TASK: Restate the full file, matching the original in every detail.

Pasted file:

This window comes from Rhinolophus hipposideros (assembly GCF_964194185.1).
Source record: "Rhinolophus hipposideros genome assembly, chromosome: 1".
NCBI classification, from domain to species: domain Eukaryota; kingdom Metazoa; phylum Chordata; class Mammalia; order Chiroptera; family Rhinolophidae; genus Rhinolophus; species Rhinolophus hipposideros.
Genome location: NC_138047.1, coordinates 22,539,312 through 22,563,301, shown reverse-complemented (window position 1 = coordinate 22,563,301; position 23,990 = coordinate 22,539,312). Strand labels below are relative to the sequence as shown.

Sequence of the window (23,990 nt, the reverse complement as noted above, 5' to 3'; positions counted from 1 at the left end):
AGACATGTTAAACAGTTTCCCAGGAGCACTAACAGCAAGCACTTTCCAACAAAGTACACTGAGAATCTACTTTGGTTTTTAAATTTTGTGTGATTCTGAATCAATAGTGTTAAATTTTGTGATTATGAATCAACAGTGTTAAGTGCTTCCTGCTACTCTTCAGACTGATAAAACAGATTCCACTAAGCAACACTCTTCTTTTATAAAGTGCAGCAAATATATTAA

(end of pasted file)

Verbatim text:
This window comes from Rhinolophus hipposideros (assembly GCF_964194185.1).
Source record: "Rhinolophus hipposideros genome assembly, chromosome: 1".
NCBI classification, from domain to species: domain Eukaryota; kingdom Metazoa; phylum Chordata; class Mammalia; order Chiroptera; family Rhinolophidae; genus Rhinolophus; species Rhinolophus hipposideros.
Genome location: NC_138047.1, coordinates 22,539,312 through 22,563,301, shown reverse-complemented (window position 1 = coordinate 22,563,301; position 23,990 = coordinate 22,539,312). Strand labels below are relative to the sequence as shown.

Sequence of the window (23,990 nt, the reverse complement as noted above, 5' to 3'; positions counted from 1 at the left end):
AGACATGTTAAACAGTTTCCCAGGAGCACTAACAGCAAGCACTTTCCAACAAAGTACACTGAGAATCTACTTTGGTTTTTAAATTTTGTGTGATTCTGAATCAATAGTGTTAAATTTTGTGATTATGAATCAACAGTGTTAAGTGCTTCCTGCTACTCTTCAGACTGATAAAACAGATTCCACTAAGCAACACTCTTCTTTTATAAAGTGCAGCAAATATATTAA